Nose: biscuit, corn, vanilla, cloves
Taste: cloves, kettle corn, biscuit, cinnamon
As long-time readers are aware, I’ve been drinking Bib & Tucker for about a year now. As you may or may not have guessed, I haven’t written about it because I’ve really been on the fence about this whiskey.
Bib & Tucker, by 35 Maple Street, is a solid, simple performer. In car terms, this is the Dodge Dart of Bourbon. Well, maybe the Dodge Dart GT of whiskey. Solid, bulletproof, no frills, always delivers, and is capable of launching you into another area code if you’re not careful. When I don’t know what I want to drink, but I know I need to have something, Bib & Tucker is my go-to whiskey. (Well… and Four Roses Yellow well… and Rendezvous Rye.) It’s a strange whiskey, but I’ve never said, “Nah, that’s not what I want.”Diving into my patented “Let’s not mince words” quote:
Bib & Tucker Bourbon is a good whiskey with solid character.
If it sounds like I’m sugar-coating that quote a bit, it’s because I am. While I like Bib & Tucker just fine, I’m pretty sure 80% of you won’t. Why?
The nose is spicy, reminiscent of white lightning. Think corn & rye. But there are other things going on as well. The biscuit I get, much like the cloves, is likely more to do with the mash bill than the barrel. The vanilla is a straight barrel note. And there should be barrel notes; after all, this is aged 6 years. But there just aren’t enough barrel notes here.
And the palate starts off harsh. 92 proof, while higher than some of what I drink, isn’t high enough to warrant this much whiskey bite. If I didn’t know better, I’d swear this is a young bourbon. I’ll have to chalk that up to their aging facilities at 35 Maple Street. Cloves and cinnamon are present, giving Bib & Tucker a nice baking spice profile. As it rolls across your palate, biscuit and kettle corn pick up. And there are some other flavors in the mix as well… grassy, maybe bell pepper notes, even hits of anise and cardamon… but just slightly so. They’re enough to add interest, but not enough to add character.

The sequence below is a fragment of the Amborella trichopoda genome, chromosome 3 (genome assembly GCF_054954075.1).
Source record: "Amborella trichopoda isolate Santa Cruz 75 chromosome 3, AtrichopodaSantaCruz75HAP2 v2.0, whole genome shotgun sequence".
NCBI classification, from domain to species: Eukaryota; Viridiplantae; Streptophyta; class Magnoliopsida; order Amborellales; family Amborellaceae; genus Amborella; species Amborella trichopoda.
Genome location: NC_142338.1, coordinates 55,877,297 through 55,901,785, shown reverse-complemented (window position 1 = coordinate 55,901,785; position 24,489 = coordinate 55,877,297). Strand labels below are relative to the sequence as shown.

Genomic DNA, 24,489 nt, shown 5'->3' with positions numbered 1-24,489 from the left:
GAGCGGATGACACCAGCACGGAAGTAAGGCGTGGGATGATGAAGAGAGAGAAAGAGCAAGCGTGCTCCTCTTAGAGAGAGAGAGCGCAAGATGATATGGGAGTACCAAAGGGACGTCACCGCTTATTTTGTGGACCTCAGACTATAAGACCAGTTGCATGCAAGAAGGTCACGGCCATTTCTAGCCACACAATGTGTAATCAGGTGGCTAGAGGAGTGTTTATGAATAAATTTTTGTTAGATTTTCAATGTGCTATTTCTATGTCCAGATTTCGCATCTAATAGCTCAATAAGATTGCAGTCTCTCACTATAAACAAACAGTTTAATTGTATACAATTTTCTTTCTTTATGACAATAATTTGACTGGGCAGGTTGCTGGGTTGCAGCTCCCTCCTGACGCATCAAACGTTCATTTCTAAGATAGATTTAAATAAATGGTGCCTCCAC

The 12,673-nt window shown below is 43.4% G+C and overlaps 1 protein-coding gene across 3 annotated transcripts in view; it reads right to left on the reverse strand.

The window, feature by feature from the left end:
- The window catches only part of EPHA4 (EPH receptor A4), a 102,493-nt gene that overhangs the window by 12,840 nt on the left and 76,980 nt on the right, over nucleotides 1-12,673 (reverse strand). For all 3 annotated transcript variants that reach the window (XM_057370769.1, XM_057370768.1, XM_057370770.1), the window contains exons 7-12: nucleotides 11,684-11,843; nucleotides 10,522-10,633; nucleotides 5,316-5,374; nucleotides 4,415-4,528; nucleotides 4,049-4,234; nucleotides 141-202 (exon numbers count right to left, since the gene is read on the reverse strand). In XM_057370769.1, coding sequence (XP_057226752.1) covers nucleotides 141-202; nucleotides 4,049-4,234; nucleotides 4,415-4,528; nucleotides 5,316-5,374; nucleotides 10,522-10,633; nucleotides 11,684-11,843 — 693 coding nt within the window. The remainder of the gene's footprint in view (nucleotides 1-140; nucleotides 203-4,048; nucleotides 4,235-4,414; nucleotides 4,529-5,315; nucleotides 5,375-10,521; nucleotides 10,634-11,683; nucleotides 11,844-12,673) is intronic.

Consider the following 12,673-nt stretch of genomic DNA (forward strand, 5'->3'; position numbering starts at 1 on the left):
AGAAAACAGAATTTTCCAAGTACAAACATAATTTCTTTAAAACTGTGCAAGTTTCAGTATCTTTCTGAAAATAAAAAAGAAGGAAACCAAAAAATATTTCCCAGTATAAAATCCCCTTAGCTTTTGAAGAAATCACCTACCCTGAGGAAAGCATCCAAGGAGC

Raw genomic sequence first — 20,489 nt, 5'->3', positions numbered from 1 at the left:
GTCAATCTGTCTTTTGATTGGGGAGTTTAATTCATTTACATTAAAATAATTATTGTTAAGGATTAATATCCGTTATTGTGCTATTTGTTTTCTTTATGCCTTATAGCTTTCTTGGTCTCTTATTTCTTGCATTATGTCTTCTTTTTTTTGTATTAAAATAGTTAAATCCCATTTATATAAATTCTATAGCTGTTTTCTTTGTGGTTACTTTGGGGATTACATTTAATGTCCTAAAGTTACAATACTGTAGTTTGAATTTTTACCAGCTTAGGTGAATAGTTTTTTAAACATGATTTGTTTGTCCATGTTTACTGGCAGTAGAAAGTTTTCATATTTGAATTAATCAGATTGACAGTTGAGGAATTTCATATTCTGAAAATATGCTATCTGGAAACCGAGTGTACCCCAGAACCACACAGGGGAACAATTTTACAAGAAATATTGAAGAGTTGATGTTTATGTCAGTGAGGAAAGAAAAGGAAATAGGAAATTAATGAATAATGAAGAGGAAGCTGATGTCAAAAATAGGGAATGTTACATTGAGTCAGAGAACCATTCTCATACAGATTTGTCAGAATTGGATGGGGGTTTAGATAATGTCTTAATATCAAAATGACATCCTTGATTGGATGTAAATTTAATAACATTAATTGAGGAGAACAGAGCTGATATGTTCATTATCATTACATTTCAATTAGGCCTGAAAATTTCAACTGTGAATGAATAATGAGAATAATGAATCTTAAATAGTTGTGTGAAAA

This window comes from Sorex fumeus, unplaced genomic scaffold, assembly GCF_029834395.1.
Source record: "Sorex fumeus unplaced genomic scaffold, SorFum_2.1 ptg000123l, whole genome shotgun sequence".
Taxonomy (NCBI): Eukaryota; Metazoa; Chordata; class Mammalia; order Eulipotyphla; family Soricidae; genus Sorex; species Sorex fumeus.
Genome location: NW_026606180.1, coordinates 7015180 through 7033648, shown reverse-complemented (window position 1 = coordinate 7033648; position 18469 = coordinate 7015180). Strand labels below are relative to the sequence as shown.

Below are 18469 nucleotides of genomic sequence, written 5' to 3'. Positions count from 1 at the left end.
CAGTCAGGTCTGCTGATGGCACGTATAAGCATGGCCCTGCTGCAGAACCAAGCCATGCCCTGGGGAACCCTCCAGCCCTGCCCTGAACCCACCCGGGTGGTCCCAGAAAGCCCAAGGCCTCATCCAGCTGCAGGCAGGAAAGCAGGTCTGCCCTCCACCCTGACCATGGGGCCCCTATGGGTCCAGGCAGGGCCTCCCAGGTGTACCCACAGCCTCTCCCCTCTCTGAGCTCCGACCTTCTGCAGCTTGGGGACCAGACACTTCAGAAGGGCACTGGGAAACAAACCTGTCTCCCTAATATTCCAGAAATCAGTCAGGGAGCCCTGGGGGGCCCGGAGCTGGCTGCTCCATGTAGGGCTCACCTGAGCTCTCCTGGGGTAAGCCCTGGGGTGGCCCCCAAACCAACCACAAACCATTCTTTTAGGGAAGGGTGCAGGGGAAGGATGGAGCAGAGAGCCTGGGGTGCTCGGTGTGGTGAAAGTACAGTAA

The finish is long and warm. Lingering white pepper and clove notes stick around well after you’ve swallowed.
But I’m missing vanilla and caramel. I need my toasty barrel notes. I don’t care what whiskey I’m drinking (unless it’s Speyside Scotch Whisky) I want my vanilla and caramel. If you can swing some walnut/hazelnut/almond into that mix, all the better. And Bib & Tucker is missing that. Yes, there’s a hint of vanilla on the nose, but zero across the tongue.
So yes, I like this whiskey just fine. But at $55 a bottle, I expect more. Four Roses Small Batch comes in around $20 a bottle cheaper and is smoother with more barrel notes. In spite of its name, Bib & Tucker just isn’t that civilized. But I suppose they couldn’t exactly name it “Lipstick on an Pig.”
Final Rating: 81 out of 100